In 1868, the 14th Amendment to the Constitution of the United States granted citizenship and equal civil and legal rights to African Americans and slaves who had been emancipated after the American Civil War, including them under the umbrella phrase “all persons born or naturalized in the United States.” In all, the amendment comprises five sections, four of which began in 1866 as separate proposals that stalled in legislative process and were amalgamated into a single amendment.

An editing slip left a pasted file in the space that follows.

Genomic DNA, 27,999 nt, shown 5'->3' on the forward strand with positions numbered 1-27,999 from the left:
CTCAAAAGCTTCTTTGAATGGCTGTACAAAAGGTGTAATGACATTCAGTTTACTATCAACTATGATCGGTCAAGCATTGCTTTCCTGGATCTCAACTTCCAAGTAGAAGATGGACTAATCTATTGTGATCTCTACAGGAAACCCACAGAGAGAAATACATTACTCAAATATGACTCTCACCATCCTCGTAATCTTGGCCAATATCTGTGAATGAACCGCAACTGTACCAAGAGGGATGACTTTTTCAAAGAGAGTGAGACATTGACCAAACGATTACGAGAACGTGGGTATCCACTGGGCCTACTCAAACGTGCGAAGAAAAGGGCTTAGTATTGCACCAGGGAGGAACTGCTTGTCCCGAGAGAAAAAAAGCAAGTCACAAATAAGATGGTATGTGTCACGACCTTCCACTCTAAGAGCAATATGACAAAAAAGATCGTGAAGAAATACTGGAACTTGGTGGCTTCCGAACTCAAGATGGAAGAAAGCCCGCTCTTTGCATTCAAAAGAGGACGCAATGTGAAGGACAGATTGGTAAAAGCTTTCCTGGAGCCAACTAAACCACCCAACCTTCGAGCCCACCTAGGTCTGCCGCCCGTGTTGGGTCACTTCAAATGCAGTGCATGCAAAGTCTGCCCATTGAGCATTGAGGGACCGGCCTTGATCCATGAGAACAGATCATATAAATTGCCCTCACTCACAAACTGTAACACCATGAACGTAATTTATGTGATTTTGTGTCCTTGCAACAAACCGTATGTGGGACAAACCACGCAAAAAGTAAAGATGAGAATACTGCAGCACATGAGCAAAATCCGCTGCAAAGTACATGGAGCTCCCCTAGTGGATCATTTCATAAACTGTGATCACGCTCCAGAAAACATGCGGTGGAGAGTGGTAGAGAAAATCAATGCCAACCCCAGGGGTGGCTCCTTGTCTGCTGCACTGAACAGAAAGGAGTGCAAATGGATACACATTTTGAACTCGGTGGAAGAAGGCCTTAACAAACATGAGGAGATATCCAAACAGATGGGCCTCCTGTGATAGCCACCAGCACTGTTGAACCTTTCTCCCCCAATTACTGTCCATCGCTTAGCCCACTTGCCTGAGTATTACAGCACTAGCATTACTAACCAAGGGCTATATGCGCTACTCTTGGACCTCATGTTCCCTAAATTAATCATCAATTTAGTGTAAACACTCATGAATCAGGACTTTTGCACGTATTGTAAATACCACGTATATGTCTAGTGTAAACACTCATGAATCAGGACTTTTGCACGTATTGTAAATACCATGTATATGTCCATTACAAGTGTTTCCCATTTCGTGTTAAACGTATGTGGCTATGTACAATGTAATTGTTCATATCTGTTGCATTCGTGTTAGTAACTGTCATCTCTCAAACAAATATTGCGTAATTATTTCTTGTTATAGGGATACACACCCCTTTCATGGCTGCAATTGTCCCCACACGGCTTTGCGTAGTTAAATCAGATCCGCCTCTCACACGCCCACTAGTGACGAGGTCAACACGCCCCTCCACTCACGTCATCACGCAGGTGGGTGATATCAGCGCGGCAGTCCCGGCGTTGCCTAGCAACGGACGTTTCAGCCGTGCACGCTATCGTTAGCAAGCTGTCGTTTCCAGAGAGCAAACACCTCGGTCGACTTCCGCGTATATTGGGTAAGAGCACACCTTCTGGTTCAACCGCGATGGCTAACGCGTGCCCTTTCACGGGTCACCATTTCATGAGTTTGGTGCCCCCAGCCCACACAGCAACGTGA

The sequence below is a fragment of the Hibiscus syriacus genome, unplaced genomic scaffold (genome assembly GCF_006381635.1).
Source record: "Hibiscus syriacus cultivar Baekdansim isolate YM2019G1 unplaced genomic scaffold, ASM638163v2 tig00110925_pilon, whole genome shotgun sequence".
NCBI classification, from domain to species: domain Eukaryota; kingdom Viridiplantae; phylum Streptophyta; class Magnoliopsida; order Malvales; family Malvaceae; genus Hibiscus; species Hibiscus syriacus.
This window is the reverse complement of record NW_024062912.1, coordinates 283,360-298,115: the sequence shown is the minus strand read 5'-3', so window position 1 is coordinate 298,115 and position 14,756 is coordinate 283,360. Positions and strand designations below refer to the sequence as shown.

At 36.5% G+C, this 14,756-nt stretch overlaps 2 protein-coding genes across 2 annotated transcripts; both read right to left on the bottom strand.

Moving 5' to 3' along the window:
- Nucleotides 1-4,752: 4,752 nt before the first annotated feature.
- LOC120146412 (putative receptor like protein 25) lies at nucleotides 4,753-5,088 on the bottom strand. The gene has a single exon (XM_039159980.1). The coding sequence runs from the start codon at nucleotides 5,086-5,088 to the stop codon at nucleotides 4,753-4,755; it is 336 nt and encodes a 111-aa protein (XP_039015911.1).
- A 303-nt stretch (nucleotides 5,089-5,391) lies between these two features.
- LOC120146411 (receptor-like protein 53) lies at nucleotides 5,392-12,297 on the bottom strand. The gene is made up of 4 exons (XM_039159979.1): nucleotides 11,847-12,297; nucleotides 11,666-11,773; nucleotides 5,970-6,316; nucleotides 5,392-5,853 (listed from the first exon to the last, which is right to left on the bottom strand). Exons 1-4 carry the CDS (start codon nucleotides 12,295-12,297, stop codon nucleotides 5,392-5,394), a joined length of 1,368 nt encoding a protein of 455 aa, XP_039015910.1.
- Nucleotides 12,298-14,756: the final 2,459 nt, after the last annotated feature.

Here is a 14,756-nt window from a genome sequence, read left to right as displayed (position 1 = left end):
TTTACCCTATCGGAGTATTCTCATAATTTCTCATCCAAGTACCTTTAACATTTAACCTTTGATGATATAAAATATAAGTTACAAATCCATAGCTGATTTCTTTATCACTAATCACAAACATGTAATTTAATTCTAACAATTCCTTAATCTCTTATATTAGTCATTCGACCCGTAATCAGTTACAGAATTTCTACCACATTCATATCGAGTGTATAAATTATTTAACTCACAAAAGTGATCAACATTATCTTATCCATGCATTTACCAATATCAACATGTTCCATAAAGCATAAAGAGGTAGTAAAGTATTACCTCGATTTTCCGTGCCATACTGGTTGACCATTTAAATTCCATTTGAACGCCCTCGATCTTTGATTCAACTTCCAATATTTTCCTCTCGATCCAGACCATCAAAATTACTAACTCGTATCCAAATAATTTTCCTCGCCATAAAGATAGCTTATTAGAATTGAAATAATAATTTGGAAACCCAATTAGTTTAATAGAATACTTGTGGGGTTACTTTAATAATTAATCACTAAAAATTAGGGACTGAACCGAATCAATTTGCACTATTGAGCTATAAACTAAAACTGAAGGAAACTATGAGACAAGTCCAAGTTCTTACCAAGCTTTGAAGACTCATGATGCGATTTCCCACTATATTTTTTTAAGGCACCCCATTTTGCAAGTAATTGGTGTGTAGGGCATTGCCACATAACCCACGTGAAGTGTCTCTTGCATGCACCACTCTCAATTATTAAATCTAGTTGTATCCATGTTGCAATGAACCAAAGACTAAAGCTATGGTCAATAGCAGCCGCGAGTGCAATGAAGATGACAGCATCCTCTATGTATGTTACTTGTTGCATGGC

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This Day in History
On this day in 1861, Congress creates the Joint Committee on the Conduct of the War in an effort to monitor both military progress and President Abraham…
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